But it was the story about the Shakespearian production that takes the cake. Dream invites the entire Fae court to watch Will and his entire cast of players in a private production of the famous play, becoming a dream within a dream within a dream in a real sense, and because Puck, well, shenanigans ensue. There was sadness and longing, and it was nearly, but not quite, 4th walled. I think this one was my favourite.

The mythbuilding is truly great stuff. :) ( )
  bradleyhorner | Jun 1, 2020 |
A Dream of a Thousand Cats was great - it was more than great; the art, the characters, and the theme, and how Gaiman portrayed everything in one frame.

Sad part is, I did not get or could not follow "A Midsummer Night's Dream". Maybe I will read the plot synopsis of the play and then try again, but for that 3.5 stars. ( )
  MahiShafiullah | May 25, 2020 |
This it the 3rd volume in the Sandman compilation, and it is a group of standalone stories, rather than a continuing storyline like in the first two volumes. The stories were interesting, if a bit weird (but, it's the Sandman, so that's to be expected to some extent). It wasn't my favorite of the volumes - I think I prefer the running storyline to these one-off stories.
  GretchenLynn | Apr 17, 2020 |
Following on from volume 2, these are four short stories that are themed around the characters from the first two books, but with a different feel and style. The stories are Calliope, A Dream of a Thousand Cats, Midsummer Night's Dream, and Facade.

The first concerns a girl being held against her will, but she is the source of stories. made offers a gift and takes her back to his place. But she really want to be freed so pleads for help. He is visited by Morpheus, who tell him that he must free her, but he claims to need her for the ideas. So Morpheus gives him what he asks for.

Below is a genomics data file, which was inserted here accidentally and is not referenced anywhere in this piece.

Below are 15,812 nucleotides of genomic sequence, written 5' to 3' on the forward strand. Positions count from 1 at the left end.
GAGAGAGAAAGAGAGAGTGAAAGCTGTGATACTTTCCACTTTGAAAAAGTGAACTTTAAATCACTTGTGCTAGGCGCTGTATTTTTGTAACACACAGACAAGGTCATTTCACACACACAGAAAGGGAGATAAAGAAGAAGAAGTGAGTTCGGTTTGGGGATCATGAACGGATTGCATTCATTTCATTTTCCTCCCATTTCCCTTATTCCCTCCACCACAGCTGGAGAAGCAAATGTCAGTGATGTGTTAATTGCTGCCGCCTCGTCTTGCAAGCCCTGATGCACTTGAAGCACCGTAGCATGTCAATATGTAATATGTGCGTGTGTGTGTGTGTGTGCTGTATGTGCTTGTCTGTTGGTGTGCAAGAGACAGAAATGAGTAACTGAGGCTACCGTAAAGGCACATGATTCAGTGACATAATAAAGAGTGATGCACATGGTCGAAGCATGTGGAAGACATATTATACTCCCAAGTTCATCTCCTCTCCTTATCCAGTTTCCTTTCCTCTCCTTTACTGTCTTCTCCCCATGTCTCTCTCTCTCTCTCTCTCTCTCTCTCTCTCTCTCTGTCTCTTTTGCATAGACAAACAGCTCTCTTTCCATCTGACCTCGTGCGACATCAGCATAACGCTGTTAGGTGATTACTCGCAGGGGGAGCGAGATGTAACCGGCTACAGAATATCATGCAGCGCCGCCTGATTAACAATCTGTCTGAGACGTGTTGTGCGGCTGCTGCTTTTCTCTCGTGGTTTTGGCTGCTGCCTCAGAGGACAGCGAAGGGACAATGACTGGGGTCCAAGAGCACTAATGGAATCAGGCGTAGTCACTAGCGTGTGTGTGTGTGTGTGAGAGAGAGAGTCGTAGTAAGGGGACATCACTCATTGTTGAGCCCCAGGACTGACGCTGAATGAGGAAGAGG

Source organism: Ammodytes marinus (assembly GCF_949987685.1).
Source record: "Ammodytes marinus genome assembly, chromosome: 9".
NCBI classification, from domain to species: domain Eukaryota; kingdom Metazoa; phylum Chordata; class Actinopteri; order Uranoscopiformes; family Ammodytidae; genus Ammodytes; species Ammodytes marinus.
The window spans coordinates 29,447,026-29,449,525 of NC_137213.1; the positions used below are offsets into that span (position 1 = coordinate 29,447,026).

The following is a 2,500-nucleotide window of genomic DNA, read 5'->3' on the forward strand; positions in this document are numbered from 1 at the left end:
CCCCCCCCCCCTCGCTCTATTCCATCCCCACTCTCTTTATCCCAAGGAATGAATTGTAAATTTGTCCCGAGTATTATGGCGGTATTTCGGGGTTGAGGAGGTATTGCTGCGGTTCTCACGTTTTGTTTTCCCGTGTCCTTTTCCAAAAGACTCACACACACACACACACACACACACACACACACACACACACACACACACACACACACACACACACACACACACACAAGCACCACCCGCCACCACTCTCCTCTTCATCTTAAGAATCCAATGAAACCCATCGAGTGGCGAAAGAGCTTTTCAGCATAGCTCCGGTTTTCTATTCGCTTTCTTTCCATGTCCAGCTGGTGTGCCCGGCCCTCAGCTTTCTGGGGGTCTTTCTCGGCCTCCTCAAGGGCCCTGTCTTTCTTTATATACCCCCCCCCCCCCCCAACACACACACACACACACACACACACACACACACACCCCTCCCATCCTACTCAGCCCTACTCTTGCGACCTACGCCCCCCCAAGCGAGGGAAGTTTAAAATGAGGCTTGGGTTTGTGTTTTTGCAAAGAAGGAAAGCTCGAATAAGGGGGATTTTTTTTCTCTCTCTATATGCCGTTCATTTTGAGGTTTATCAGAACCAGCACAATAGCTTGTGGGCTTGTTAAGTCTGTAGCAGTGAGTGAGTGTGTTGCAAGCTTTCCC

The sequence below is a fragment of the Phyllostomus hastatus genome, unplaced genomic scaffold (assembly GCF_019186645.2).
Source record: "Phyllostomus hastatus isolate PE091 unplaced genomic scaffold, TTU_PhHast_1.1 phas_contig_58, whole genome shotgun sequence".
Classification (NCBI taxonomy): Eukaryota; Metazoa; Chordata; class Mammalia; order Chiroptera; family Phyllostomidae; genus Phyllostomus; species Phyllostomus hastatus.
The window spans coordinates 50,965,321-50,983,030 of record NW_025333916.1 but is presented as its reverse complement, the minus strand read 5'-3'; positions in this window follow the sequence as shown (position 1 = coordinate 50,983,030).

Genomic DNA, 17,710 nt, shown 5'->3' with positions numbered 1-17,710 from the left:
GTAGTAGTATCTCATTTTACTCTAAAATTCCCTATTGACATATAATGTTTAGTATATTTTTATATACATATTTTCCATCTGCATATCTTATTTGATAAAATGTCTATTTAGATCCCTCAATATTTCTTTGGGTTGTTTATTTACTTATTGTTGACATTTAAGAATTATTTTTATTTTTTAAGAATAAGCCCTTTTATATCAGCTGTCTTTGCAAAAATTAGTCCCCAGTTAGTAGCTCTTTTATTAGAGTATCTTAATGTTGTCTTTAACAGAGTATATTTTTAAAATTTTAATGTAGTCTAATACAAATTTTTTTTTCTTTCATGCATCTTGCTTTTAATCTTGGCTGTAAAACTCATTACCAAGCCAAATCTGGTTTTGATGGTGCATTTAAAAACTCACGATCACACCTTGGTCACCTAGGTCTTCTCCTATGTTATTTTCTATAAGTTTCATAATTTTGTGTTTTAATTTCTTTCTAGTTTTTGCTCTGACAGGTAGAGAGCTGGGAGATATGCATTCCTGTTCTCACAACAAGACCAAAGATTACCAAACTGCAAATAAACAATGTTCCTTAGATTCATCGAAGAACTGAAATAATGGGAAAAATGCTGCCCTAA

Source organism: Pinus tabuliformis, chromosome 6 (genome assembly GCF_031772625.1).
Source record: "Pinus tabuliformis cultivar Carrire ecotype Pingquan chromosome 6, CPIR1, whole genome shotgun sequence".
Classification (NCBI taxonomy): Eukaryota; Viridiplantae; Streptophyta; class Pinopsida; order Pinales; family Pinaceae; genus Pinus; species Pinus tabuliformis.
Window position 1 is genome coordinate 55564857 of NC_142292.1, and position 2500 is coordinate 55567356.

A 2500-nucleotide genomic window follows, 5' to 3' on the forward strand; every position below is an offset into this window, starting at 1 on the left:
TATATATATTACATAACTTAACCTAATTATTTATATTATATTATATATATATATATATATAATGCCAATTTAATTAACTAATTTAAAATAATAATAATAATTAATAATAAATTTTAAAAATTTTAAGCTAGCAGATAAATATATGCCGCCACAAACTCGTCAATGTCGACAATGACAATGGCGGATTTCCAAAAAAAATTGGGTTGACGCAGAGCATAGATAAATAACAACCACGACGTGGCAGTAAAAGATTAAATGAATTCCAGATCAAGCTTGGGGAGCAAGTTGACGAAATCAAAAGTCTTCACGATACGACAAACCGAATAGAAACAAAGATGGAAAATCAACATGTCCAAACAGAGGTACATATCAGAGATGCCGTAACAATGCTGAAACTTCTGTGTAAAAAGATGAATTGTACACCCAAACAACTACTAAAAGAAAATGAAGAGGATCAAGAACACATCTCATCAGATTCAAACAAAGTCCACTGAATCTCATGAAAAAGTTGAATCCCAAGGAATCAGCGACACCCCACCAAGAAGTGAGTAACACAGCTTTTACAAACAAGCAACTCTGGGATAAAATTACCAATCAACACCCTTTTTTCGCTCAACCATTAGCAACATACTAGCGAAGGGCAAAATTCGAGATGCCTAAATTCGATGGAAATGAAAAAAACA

The dream of cats is very surreal, as Gaiman explores the feline world of dreams. Next is the play by Shakespeare; but this is watched by the King and Queen of the fairies and their subjects, who have moved between worlds to see it having had Morpheus recommend it. Facade is about a lady who dare not enter outside, and when she builds up the courage to do so, suffers a horrendous embarrassment in a restaurant. Morpheus's sister, the rock chick who is death, visits her, and relieves her suffering.

I really don't know how Gaiman comes up with these stories. They are always different, dark, sometimes creepy and sinister, but there is always a element of hope in them. Particularly liked Midsummer Night's Dream where the actual stars of the play see it, but they are all worth reading. The artwork is great too, and it add to the atmosphere of the story. In this edition there was the script that he passes to the artist, explaining the scene and the feel of each panel.

Great stuff, onto the next. ( )
  PDCRead | Apr 6, 2020 |
Showing 1-5 of 76 (next | show all)
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» Add other authors

Author nameRoleType of authorWork?Status
Gaiman, NeilAuthorprimary authorall editionsconfirmed
Doran, ColleenIllustratormain authorall editionsconfirmed
Jones III, MalcolmIllustratormain authorall editionsconfirmed
Jones, KelleyIllustratormain authorall editionsconfirmed
Vess, CharlesIllustratormain authorall editionsconfirmed
Erickson, SteveIntroductionsecondary authorall editionsconfirmed
Klein, ToddLetterersecondary authorall editionsconfirmed
McKean, DaveCover artistsecondary authorall editionsconfirmed
Vozzo, DannyColoristsecondary authorall editionsconfirmed
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Epigraph
"I do not know whether you know all that is to be known concerning small mirrors: but of this, silence." - Arthur Machen, in a letter to James Branch Cabell. 17 Feb. 1918
"Writers are liars." -Erasmus Fry, a conversation 5 May 1986
Dedication
First words
May, 1986. So what is it? It smells quite disgusting.
Quotations
When the last living thing dies, my job will be finished. I'll put the chairs on the tables, turn out the lights, and lock the universe behind me when I leave.
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Collects "Calliope," "A Dream of a Thousand Cats," "A Midsummer Night's Dream" and "Façade," originally published in The Sandman #17-20.